Arguments are common in all kinds of relationships. Some degree of conflict can even be healthy, as it means both people are expressing themselves, rather than keeping everything inside and letting emotions fester.

But if you’re arguing all the time, or simple disagreements end up in a hostile silence or screaming match, it can really start to take a toll on things – or even leave you wondering whether you’re all that compatible in the first place.

Learning ways to handle disagreements constructively is crucial in any relationship. We always say: conflict is inevitable. It’s how you deal with it that counts.

From there, it’s a case of talking things over in a calm and constructive manner. This can be really hard when you’re feeling emotional, so you might like to try the following tips:

  • Choose an appropriate time to talk. If you think you’re going to struggle with your emotions, it may be worth simply coming back to the topic when you’ve both calmed down. Likewise, it’s a good idea to have the conversation at a time when you’re both able to focus on it – not immediately before someone has to go to work or with the TV on in the background.

  • Try to start the discussion amicably. Don't go in with all guns firing, or with a sarcastic or critical comment. It can be useful to start by saying something positive, such as: ‘I feel like we were getting on really well a few months ago. I was hoping we could talk about how much we’ve been arguing recently.’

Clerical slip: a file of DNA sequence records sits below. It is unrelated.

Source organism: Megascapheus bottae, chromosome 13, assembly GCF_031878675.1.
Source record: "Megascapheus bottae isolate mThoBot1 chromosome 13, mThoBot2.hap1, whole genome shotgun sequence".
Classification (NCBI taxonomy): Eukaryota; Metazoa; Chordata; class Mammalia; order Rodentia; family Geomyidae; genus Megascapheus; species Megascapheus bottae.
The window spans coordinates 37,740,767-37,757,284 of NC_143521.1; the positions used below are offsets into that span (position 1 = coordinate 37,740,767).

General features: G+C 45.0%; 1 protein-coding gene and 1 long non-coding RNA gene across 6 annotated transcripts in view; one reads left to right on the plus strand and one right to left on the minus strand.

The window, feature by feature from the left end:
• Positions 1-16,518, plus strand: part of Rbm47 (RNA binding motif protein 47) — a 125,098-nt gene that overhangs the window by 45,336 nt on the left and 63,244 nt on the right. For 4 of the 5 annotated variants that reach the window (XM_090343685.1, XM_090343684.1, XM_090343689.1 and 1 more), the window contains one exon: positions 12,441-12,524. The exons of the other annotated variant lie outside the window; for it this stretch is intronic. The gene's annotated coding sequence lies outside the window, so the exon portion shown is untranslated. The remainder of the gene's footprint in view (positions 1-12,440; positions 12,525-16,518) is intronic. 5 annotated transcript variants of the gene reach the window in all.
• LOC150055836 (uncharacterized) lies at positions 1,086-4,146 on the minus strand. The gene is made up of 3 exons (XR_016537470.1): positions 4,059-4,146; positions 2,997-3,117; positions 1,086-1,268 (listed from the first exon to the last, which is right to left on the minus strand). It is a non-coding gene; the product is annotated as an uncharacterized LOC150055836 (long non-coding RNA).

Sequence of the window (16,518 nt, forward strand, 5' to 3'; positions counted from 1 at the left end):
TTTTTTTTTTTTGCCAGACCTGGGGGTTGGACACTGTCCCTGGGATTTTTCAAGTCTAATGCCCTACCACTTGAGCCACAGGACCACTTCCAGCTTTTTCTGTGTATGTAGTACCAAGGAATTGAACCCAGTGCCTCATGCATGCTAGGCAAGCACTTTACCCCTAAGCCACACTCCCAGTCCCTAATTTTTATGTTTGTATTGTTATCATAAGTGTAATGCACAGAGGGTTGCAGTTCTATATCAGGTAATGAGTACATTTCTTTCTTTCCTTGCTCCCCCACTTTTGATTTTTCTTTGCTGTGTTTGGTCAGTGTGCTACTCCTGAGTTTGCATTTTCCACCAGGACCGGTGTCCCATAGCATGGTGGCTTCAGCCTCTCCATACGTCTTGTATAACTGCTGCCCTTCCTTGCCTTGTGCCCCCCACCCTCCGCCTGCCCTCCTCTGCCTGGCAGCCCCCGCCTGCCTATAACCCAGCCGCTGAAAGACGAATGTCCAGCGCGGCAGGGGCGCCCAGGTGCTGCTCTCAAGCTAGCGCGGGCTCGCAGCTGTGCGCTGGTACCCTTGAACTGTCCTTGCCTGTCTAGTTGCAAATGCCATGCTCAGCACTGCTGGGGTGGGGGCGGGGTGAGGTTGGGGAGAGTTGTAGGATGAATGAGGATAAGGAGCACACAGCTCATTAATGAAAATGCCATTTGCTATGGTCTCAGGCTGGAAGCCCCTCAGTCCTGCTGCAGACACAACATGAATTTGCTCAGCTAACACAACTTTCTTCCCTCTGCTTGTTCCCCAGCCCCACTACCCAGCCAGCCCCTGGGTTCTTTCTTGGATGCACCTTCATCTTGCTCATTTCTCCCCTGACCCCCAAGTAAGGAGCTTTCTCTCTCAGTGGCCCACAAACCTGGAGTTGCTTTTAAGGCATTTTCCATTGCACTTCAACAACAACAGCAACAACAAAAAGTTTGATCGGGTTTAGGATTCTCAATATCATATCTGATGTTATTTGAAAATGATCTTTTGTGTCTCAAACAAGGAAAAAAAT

• Use ‘I’ statements, not ‘you’ statements. This will mean your partner is less likely to feel like they’re being attacked, and you’ll be taking responsibility for your own emotions. For instance, instead of saying ‘you never listen to me’, trying saying: ‘I feel like I’m not being heard when I talk to you’.

  • Try to see things from your partner’s perspective. A conversation is unlikely to go anywhere productive unless both participants feel listened to. It can be tempting to just try to get your point across, but if you want to resolve things, it’s really important you take the time to hear what your partner has to say too. They may have an entirely different perspective – one you’ll need to understand if you want to get to the root of what’s going wrong. Try to validate each other’s feeling by saying things like: ‘It makes sense to me that you feel like that’. Making your partner feel heard can be hugely powerful.

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